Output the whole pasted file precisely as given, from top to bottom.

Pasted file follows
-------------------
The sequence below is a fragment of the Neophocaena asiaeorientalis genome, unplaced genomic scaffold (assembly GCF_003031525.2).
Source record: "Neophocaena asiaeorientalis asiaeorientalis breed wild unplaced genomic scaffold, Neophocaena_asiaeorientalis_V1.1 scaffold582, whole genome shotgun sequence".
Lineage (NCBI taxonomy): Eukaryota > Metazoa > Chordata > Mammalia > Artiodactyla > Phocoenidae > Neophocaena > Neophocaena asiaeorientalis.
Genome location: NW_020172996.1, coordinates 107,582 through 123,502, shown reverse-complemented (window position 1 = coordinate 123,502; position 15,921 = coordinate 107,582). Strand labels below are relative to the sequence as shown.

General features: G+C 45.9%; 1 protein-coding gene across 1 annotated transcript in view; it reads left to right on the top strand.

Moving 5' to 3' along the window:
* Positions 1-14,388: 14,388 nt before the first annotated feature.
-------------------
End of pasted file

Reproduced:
The sequence below is a fragment of the Neophocaena asiaeorientalis genome, unplaced genomic scaffold (assembly GCF_003031525.2).
Source record: "Neophocaena asiaeorientalis asiaeorientalis breed wild unplaced genomic scaffold, Neophocaena_asiaeorientalis_V1.1 scaffold582, whole genome shotgun sequence".
Lineage (NCBI taxonomy): Eukaryota > Metazoa > Chordata > Mammalia > Artiodactyla > Phocoenidae > Neophocaena > Neophocaena asiaeorientalis.
Genome location: NW_020172996.1, coordinates 107,582 through 123,502, shown reverse-complemented (window position 1 = coordinate 123,502; position 15,921 = coordinate 107,582). Strand labels below are relative to the sequence as shown.

General features: G+C 45.9%; 1 protein-coding gene across 1 annotated transcript in view; it reads left to right on the top strand.

Moving 5' to 3' along the window:
* Positions 1-14,388: 14,388 nt before the first annotated feature.